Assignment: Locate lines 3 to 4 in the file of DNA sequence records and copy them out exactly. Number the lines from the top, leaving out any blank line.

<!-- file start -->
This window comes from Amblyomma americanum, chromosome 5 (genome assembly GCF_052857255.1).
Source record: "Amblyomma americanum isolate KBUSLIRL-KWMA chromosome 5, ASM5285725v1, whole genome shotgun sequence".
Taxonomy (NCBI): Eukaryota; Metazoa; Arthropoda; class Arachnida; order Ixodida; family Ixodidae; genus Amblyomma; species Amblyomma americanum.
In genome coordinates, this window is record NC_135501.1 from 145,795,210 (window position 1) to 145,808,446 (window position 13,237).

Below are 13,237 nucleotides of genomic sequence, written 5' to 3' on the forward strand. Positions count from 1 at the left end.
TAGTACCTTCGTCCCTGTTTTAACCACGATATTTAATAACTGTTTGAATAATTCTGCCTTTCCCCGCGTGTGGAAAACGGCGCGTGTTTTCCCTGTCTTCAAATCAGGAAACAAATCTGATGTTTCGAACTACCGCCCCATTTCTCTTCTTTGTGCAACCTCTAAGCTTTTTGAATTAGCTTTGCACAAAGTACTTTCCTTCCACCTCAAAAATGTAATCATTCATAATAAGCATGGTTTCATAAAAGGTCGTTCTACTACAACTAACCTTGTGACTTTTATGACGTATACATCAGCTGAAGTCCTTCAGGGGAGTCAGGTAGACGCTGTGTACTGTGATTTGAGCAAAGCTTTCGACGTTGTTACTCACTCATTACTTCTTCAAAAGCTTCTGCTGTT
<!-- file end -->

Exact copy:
Taxonomy (NCBI): Eukaryota; Metazoa; Arthropoda; class Arachnida; order Ixodida; family Ixodidae; genus Amblyomma; species Amblyomma americanum.
In genome coordinates, this window is record NC_135501.1 from 145,795,210 (window position 1) to 145,808,446 (window position 13,237).